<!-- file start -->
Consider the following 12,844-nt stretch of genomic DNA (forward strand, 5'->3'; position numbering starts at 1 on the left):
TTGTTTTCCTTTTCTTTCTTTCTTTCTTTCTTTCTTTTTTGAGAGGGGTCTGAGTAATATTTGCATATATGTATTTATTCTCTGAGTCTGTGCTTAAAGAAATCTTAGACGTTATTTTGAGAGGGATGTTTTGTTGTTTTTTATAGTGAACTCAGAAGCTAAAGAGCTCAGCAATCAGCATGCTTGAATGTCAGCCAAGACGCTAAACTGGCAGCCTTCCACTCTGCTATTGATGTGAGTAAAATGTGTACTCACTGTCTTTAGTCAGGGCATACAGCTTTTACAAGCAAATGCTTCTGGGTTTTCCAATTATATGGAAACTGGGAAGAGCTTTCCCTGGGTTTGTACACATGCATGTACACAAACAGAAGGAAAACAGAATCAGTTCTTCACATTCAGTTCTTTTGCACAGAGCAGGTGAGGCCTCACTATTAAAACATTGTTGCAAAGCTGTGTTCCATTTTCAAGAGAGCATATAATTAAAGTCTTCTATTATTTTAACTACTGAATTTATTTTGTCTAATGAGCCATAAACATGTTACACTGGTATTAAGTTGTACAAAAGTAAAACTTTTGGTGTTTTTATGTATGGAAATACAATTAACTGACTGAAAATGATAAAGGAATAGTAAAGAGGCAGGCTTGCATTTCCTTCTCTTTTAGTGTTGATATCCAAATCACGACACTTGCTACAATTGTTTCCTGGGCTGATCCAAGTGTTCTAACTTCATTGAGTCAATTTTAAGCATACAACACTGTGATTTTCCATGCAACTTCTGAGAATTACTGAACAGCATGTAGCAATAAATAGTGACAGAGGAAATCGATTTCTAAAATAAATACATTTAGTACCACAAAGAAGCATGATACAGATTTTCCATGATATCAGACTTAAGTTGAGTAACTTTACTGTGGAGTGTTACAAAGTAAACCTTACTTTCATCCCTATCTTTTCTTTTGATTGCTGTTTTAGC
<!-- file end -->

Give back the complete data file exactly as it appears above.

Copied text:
Consider the following 12,844-nt stretch of genomic DNA (forward strand, 5'->3'; position numbering starts at 1 on the left):
TTGTTTTCCTTTTCTTTCTTTCTTTCTTTCTTTCTTTTTTGAGAGGGGTCTGAGTAATATTTGCATATATGTATTTATTCTCTGAGTCTGTGCTTAAAGAAATCTTAGACGTTATTTTGAGAGGGATGTTTTGTTGTTTTTTATAGTGAACTCAGAAGCTAAAGAGCTCAGCAATCAGCATGCTTGAATGTCAGCCAAGACGCTAAACTGGCAGCCTTCCACTCTGCTATTGATGTGAGTAAAATGTGTACTCACTGTCTTTAGTCAGGGCATACAGCTTTTACAAGCAAATGCTTCTGGGTTTTCCAATTATATGGAAACTGGGAAGAGCTTTCCCTGGGTTTGTACACATGCATGTACACAAACAGAAGGAAAACAGAATCAGTTCTTCACATTCAGTTCTTTTGCACAGAGCAGGTGAGGCCTCACTATTAAAACATTGTTGCAAAGCTGTGTTCCATTTTCAAGAGAGCATATAATTAAAGTCTTCTATTATTTTAACTACTGAATTTATTTTGTCTAATGAGCCATAAACATGTTACACTGGTATTAAGTTGTACAAAAGTAAAACTTTTGGTGTTTTTATGTATGGAAATACAATTAACTGACTGAAAATGATAAAGGAATAGTAAAGAGGCAGGCTTGCATTTCCTTCTCTTTTAGTGTTGATATCCAAATCACGACACTTGCTACAATTGTTTCCTGGGCTGATCCAAGTGTTCTAACTTCATTGAGTCAATTTTAAGCATACAACACTGTGATTTTCCATGCAACTTCTGAGAATTACTGAACAGCATGTAGCAATAAATAGTGACAGAGGAAATCGATTTCTAAAATAAATACATTTAGTACCACAAAGAAGCATGATACAGATTTTCCATGATATCAGACTTAAGTTGAGTAACTTTACTGTGGAGTGTTACAAAGTAAACCTTACTTTCATCCCTATCTTTTCTTTTGATTGCTGTTTTAGC